Flu jabs: don’t miss out

Many people are offered a free NHS flu jab every autumn if they have a special risk of developing problems if they catch flu.

You may be eligible for a free vaccination if you’re 65 or older, if you’re pregnant, if you have a serious medical condition, if you’re very overweight or if you live in a residential or nursing home. If you’re the main carer for an elderly of disabled person whose welfare may be affected if you catch flu, or if you have a child aged between six months and two years who’s in an at-risk group, your GP may also offer you a free NHS flu jab.

One of the reasons certain groups of people qualify for free flu jabs is because they have a higher risk of developing complications if they catch flu, such as bronchitis and pneumonia. Vaccinating people who live in residential and nursing homes also helps to prevent the spread of flu among the residents and staff.

But what about everyone else? Even if you don’t have a high risk of developing complications of flu, the symptoms – including a fever, aches and pains, headache, tiredness, weakness and a dry, chesty cough – can by themselves be quite unpleasant. According to the NHS, flu can make you feel so exhausted and unwell that you have to stay in bed and rest until you feel better.

Indeed, if you work, there’s a good chance you’ll need to take time off sick if you have flu as you may feel too weak to even get out of bed. Every year, people miss days of work because of flu. According to Unison, minor illnesses such as flu accounted for 27.4 million lost working days in the UK in 2013, with a survey by the Co-operative Group suggesting that flu accounts for the most number of work days lost among short-term illnesses.

If, on the other hand, you’re unlucky enough to catch flu over the Christmas and New Year period, it would almost certainly be a holiday you’d rather forget.

 

Treating flu

The flu virus is spread by infected people coughing and sneezing. The symptoms can come on much more quickly than those of a cold, and tend to be more severe and longer lasting. As well as the most common symptoms such as a high temperature and aching muscles, you may also experience diarrhoea, nausea, vomiting or abdominal pain, as well as some of the symptoms associated with the common cold such as a runny or blocked nose, sneezing or a sore throat.

If you do catch flu, you shouldn’t have to see your GP as the symptoms can usually be treated at home. Here’s what you should do:

  • Rest as much as possible
  • Keep yourself warm
  • Drink plenty of water
  • Stay off work or school until you feel better
  • If needed, take paracetamol or ibuprofen to lower a temperature and relieve aches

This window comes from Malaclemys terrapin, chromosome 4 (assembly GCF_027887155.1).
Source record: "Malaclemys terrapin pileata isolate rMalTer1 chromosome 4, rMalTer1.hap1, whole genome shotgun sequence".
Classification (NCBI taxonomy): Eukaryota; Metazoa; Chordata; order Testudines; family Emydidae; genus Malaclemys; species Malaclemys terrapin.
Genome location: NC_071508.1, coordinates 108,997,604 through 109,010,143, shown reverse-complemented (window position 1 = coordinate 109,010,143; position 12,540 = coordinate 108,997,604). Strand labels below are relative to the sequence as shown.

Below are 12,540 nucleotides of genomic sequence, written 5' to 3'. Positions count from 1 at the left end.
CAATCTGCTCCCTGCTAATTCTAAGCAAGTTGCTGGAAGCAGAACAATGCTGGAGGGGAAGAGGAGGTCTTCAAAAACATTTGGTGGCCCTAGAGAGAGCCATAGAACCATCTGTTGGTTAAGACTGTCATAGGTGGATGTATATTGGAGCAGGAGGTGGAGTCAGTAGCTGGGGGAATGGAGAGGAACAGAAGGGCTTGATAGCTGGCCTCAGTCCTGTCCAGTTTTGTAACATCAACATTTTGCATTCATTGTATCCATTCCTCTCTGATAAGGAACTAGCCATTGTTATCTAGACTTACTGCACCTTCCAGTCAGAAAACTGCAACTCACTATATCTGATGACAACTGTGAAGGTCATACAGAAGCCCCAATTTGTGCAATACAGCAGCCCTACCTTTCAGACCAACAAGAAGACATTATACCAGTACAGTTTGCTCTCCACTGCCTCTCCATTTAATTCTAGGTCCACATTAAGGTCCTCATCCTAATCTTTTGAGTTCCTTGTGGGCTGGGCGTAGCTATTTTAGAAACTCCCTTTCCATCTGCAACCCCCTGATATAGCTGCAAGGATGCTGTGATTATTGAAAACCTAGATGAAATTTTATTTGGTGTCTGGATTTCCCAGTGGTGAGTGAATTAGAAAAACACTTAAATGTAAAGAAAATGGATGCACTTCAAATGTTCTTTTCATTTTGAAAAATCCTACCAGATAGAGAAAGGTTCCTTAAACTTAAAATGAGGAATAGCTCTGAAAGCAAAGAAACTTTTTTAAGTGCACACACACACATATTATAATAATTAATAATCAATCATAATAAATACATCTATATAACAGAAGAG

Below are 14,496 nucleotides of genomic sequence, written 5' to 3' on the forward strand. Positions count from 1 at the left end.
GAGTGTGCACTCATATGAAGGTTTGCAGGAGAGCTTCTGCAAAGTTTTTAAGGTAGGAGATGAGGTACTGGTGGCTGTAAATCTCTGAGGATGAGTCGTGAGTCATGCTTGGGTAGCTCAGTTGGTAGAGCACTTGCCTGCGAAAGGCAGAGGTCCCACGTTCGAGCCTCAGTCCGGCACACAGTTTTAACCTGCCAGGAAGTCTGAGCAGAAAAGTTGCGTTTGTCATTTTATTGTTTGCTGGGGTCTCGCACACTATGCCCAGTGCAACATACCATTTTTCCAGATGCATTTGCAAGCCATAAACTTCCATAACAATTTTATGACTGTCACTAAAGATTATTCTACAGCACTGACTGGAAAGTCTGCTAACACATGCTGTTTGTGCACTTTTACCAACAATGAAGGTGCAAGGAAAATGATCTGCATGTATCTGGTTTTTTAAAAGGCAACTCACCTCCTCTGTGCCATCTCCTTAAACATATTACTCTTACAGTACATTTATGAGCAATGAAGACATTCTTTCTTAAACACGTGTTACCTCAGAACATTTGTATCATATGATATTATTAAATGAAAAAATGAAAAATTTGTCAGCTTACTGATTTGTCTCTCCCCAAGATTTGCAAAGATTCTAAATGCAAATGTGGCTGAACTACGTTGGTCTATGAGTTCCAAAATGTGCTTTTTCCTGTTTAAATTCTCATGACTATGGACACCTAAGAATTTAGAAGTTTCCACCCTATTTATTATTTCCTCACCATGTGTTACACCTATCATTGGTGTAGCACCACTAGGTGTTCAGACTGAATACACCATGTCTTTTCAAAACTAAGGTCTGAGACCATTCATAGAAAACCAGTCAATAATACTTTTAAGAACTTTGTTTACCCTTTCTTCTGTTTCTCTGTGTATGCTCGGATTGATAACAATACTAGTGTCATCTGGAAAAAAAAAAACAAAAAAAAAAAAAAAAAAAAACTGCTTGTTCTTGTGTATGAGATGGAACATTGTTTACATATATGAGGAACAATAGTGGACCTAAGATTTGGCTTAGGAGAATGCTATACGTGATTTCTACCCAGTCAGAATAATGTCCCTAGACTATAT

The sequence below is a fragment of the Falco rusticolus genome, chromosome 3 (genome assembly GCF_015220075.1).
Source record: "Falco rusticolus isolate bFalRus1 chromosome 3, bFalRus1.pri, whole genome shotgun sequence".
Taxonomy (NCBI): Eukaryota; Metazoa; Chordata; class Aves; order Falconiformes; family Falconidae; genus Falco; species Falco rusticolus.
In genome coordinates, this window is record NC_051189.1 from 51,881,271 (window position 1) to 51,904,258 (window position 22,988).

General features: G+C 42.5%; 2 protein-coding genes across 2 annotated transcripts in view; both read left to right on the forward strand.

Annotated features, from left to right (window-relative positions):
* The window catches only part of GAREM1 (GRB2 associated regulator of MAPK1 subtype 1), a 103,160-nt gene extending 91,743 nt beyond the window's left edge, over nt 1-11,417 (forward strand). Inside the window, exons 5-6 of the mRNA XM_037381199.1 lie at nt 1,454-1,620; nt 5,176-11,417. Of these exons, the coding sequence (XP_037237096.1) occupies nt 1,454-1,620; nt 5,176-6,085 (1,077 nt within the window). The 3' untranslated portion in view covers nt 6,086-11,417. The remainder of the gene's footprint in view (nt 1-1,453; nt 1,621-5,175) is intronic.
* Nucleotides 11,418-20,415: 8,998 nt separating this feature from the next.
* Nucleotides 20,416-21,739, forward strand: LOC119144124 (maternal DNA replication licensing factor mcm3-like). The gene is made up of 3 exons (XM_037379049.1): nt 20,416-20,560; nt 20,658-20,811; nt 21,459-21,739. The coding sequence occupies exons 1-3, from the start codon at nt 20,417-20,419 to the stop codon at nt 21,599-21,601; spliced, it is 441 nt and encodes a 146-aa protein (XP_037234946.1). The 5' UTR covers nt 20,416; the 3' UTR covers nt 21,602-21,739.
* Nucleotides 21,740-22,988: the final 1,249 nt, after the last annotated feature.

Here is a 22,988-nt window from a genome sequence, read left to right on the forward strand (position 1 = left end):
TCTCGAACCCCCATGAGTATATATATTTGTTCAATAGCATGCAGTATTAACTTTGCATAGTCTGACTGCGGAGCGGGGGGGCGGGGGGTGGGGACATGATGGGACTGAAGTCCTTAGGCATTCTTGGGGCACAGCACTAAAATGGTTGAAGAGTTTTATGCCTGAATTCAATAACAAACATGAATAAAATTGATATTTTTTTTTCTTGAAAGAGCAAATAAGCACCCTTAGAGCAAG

• Only see your GP if your symptoms last longer than a week or if they get worse

 

Protecting yourself

One way to help prevent flu from spoiling your winter is to get a private flu jab. Available at participating Careway pharmacies up and down the country, flu jabs may cost less than you may think (and are arguably worth every penny if they prevent you catching flu).

Private flu jabs are available if you’re aged 16 or older (18 or older in Northern Ireland), and in many cases you may not even need an appointment. They’re available from September right up until February, but it’s a good idea to have one as soon as the vaccines become available. That’s because it can take two to three weeks before the vaccine can significantly reduce your chances of catching flu.

After having your flu jab, it’s likely that you won’t experience any side effects whatsoever. Some people, however, have a few general aches and pains and may feel tired for a day or two afterwards, with some also finding their arm is a bit sore where the injection was given. If you have any concerns about side effects, your local Careway pharmacist is the best person to offer you advice on how to treat them.

Meanwhile, one of the reasons you may not be able to have a flu jab – private or free – is if you have a viral infection with a fever (you may, however, have the vaccination when you have recovered). It’s also fine to have the flu jab if you’re taking antibiotics. But people who are allergic to eggs may not be suitable, as some flu jabs are made using eggs.

There are over 400 Careway pharmacies offering the flu vaccination service. To find out more about how a private flu jab could improve your chances of staying healthy this winter, speak to your local Careway pharmacist. Find your nearest participating Careway pharmacy by using our Pharmacy Finder.